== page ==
THOUSAND OAKS, Calif. -- Golf's governing bodies, worried that players will turn to long putters as an advantage instead of a last resort, proposed a new rule Wednesday that would ban the putting stroke used by three of the last five major champions.
The Royal & Ancient Golf Club and the U.S. Golf Association said the rule would not outlaw belly putter or broom-handle putters, only the way they are currently used. The proposed rule would make it illegal for golfers to anchor the club while making a stroke and not take effect until 2016.
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"More players are using it, and instructors are saying this is a more efficient way to putt because you don't have to control the whole stroke," USGA executive director Mike Davis said. "The game has been around for 600 years. Fundamentally, we don't think this is the right way to go."
Orville Moody won the 1989 U.S. Senior Open using a long putter that he held against his chest, allowing for a pendulum motion. Paul Azinger won the 2000 Sony Open with a putter that he pressed into his belly. Long putters began getting serious attention last year when Keegan Bradley became the first player to win a major with a belly putter at the PGA Championship. This year, Webb Simpson won the U.S. Open and Ernie Els won the British Open using belly putters.
"Our objective is to preserve the skill and challenge," R&A chief executive Peter Dawson said. "This rule is not performance related. This is about defining the game defining what is a stroke."
The long putters are not being banned. The rule relates to the actual stroke, not the equipment. Players can use a broom putter as long as it is not anchored to the chest.
Davis and Dawson said the catalyst for the new rule was not who was winning tournaments, but the number of players switching to long putters.
Their research showed no more than 4 percent of golfers used the clubs for several years. It went to 6 percent in 2006, and then to 11 percent in 2011, with some PGA Tour events having as much as 20 percent of the players using the long clubs. There was no empirical data to suggest a long putter made golf easier. Carl Pettersson (No. 21) and Bradley (No. 27) were the only players among the top 30 in putting this year on the PGA Tour who used long putters.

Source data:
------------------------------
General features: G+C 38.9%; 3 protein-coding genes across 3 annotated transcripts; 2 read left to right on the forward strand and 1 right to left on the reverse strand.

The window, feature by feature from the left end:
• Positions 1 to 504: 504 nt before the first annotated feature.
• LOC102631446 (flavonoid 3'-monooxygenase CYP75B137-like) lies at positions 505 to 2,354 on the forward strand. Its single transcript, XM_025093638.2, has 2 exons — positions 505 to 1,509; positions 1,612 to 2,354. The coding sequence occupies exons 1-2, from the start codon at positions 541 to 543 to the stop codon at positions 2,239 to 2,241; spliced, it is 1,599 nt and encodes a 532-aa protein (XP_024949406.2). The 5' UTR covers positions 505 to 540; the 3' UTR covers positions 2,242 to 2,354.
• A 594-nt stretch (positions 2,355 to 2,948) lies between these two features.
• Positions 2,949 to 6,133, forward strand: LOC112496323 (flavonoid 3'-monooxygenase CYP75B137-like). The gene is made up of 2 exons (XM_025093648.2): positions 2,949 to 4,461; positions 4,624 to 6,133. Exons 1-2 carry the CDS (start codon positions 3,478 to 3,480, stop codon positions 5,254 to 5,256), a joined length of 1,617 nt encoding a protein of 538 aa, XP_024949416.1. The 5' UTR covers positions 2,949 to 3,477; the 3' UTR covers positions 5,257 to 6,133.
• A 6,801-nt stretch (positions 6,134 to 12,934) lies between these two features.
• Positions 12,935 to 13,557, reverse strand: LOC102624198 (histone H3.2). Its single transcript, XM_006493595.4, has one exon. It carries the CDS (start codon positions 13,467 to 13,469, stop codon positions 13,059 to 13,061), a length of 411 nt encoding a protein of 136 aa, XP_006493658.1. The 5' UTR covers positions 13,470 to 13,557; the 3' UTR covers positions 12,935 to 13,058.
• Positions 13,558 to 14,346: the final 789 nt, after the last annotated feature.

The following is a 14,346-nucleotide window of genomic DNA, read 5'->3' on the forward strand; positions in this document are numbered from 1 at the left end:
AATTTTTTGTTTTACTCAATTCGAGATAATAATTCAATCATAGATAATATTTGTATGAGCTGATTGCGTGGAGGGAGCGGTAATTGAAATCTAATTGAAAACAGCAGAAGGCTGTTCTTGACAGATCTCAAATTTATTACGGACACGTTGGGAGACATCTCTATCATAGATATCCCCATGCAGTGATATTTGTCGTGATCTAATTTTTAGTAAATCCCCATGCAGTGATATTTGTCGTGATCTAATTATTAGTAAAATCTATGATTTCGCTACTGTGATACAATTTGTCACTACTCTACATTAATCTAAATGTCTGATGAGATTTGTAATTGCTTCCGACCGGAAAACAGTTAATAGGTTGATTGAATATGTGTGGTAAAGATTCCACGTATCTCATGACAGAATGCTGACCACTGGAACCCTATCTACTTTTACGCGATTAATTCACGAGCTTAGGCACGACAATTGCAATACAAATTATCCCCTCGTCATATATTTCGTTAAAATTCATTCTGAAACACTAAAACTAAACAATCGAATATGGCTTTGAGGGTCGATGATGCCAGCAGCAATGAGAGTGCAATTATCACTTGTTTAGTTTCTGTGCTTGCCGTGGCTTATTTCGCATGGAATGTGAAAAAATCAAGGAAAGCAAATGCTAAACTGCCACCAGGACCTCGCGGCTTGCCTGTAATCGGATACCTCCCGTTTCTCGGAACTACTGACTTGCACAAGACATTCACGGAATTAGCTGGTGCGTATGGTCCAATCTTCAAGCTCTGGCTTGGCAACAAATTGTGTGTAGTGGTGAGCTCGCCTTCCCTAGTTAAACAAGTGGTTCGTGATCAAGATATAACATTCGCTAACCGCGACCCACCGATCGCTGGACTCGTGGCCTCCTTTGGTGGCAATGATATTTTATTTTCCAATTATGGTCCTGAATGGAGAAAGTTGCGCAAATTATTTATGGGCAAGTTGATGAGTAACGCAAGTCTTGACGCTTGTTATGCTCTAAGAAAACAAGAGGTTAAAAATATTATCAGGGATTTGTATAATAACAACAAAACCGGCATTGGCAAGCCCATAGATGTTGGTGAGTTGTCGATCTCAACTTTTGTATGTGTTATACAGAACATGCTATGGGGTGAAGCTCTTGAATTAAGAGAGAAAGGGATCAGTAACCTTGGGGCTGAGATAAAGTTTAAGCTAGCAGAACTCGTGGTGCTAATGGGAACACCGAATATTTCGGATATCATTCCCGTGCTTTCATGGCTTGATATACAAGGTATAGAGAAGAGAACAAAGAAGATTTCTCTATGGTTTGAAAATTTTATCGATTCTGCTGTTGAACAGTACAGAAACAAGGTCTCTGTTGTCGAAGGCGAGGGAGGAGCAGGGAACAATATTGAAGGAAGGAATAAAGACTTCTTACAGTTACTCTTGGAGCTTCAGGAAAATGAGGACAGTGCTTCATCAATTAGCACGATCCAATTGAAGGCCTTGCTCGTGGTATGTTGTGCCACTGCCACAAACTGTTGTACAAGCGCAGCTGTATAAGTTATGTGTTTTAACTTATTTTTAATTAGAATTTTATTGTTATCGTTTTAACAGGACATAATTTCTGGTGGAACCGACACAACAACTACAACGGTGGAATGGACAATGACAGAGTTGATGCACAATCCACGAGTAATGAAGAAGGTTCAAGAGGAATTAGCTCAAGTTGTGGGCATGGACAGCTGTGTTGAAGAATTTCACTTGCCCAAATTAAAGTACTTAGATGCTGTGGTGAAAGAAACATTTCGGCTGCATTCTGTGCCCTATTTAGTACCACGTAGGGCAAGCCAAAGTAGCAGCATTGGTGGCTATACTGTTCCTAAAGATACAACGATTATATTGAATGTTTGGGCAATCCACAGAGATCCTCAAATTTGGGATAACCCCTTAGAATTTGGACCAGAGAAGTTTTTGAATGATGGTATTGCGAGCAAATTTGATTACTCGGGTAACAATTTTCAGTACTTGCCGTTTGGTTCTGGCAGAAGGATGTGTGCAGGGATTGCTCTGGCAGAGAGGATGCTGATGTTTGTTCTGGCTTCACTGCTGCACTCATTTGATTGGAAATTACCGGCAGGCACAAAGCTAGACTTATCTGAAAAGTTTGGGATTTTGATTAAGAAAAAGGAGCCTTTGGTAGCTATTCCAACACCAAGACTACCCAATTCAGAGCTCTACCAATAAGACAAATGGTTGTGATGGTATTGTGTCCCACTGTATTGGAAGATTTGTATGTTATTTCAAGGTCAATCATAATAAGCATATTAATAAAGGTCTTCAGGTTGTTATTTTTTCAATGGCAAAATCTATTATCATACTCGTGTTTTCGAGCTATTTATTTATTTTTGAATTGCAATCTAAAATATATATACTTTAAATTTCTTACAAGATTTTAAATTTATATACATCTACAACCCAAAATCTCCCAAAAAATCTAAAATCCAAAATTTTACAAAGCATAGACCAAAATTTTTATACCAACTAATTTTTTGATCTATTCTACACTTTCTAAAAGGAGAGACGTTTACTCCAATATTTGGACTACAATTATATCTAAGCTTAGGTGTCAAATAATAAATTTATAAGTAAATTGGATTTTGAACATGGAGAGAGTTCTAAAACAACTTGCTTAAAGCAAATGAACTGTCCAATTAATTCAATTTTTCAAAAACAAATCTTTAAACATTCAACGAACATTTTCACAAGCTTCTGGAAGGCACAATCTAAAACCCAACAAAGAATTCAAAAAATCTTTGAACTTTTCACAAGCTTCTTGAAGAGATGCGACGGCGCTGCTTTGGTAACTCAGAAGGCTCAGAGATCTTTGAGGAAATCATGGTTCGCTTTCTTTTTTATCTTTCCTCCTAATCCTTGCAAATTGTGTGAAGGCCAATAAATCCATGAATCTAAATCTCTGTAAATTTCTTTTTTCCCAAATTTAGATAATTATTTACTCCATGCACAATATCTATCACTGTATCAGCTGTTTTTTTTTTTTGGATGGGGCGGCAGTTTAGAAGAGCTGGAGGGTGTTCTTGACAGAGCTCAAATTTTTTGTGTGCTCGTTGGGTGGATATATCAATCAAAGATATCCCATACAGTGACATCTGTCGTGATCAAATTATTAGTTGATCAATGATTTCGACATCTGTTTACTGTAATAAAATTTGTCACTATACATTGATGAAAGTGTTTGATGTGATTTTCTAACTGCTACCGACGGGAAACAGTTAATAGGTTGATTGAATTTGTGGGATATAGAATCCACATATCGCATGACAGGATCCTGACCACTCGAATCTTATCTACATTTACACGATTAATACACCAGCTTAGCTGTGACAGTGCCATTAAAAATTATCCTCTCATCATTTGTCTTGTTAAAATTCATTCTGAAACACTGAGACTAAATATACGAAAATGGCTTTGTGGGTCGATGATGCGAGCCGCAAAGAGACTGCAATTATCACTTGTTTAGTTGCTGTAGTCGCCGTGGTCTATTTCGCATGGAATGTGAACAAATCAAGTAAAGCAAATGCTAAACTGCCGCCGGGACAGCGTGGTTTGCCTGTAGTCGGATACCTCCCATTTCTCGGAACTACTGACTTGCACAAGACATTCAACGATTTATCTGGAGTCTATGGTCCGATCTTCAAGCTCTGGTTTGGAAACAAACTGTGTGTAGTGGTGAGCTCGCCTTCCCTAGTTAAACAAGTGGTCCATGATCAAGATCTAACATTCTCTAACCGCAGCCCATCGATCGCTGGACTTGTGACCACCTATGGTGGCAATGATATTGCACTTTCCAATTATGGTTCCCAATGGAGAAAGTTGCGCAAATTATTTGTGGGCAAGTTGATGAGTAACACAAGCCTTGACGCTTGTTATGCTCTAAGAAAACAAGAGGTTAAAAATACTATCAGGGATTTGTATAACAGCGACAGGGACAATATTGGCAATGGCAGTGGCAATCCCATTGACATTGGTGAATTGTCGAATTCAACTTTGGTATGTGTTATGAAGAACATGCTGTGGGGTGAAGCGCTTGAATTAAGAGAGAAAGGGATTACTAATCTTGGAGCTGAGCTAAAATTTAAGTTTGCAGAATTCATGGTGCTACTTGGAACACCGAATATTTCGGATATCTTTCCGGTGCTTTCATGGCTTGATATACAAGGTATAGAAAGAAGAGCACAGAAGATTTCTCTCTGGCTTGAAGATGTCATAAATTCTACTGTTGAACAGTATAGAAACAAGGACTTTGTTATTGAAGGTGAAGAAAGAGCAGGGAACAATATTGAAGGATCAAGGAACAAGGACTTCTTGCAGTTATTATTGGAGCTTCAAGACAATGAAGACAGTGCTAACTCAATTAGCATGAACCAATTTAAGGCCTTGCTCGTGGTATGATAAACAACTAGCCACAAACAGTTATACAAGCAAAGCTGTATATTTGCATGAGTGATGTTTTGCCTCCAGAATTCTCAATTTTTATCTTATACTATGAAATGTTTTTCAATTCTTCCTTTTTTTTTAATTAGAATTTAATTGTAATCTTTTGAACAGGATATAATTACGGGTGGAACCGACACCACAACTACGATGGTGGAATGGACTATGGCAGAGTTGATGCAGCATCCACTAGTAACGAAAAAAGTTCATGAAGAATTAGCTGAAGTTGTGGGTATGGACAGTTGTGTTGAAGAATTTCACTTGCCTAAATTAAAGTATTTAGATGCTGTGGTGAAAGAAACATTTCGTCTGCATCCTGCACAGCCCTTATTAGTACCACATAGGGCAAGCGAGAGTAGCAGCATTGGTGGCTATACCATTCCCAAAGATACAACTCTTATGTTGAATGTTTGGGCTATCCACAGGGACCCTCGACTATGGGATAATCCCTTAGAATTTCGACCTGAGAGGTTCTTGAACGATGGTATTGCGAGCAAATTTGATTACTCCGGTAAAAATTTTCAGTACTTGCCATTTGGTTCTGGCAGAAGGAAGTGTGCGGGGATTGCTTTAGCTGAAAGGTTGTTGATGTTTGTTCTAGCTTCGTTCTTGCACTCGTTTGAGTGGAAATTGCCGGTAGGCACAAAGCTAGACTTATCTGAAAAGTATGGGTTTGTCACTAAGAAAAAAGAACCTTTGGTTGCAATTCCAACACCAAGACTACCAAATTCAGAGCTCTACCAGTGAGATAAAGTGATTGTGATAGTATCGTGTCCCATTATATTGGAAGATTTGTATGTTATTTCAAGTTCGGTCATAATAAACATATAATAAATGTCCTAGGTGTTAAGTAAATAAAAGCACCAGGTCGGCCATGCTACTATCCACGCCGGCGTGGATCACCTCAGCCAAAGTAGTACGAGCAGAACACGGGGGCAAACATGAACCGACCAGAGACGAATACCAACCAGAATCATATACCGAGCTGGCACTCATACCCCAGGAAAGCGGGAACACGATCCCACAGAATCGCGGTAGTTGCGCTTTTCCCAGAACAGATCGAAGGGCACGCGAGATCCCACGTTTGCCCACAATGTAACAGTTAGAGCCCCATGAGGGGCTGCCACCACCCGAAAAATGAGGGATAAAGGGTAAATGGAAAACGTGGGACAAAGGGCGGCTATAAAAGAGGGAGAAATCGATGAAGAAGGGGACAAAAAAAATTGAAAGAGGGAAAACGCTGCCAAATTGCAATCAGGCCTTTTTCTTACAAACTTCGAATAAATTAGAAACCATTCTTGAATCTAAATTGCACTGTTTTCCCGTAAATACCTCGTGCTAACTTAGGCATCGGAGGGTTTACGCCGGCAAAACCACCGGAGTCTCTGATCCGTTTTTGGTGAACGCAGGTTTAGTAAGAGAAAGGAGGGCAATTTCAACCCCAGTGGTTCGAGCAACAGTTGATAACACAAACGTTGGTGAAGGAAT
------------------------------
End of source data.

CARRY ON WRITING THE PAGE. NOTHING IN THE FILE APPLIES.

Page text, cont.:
"We don't think putting in an anchored way is easy. You have to learn how to do it," Dawson said. "But it takes one of the potential frailties out of the stroke ... We have to retain the skill and challenge inherent in golf."
The R&A and USGA will take comments for three months on the proposed rule before it is approved. Because the Rules of Golf are updated every four years, any ban on the anchored stroke would not take effect for another four years.
The PGA Tour, European Tour and LPGA Tour said it would evaluate the proposed rule with its players. The PGA Tour has a mandatory players meeting in San Diego at the end of January. The PGA of America, meanwhile, said it was concerned that such a ban would drive people from the game.
"As our mission is to grow the game ... we are asking them to seriously consider the impact this proposed ban may have on people's enjoyment of the game and the overall growth of the game," PGA president Ted Bishop said.
The decision figures to be divisive at the highest level.
Tim Clark of South Africa and Pettersson have used broom putters their entire careers, and they have suggested a new rule would affect their livelihoods. Els once mocked Vijay Singh for using a long putter, but then Els switched to a belly putter last year when his putting suffered.
"As long as it's legal, I'll cheat like the rest of them," he said.
Dawson said he was hopeful the players would understand the decision for the proposed ban on anchoring. Davis said potential lawsuits were never considered.
"Shame on us if we're scared of litigation in doing the right thing," Davis said.
Tiger Woods is among those who have been outspoken about anchored putters, saying it takes away from the nerves in the hands in trying to make putts.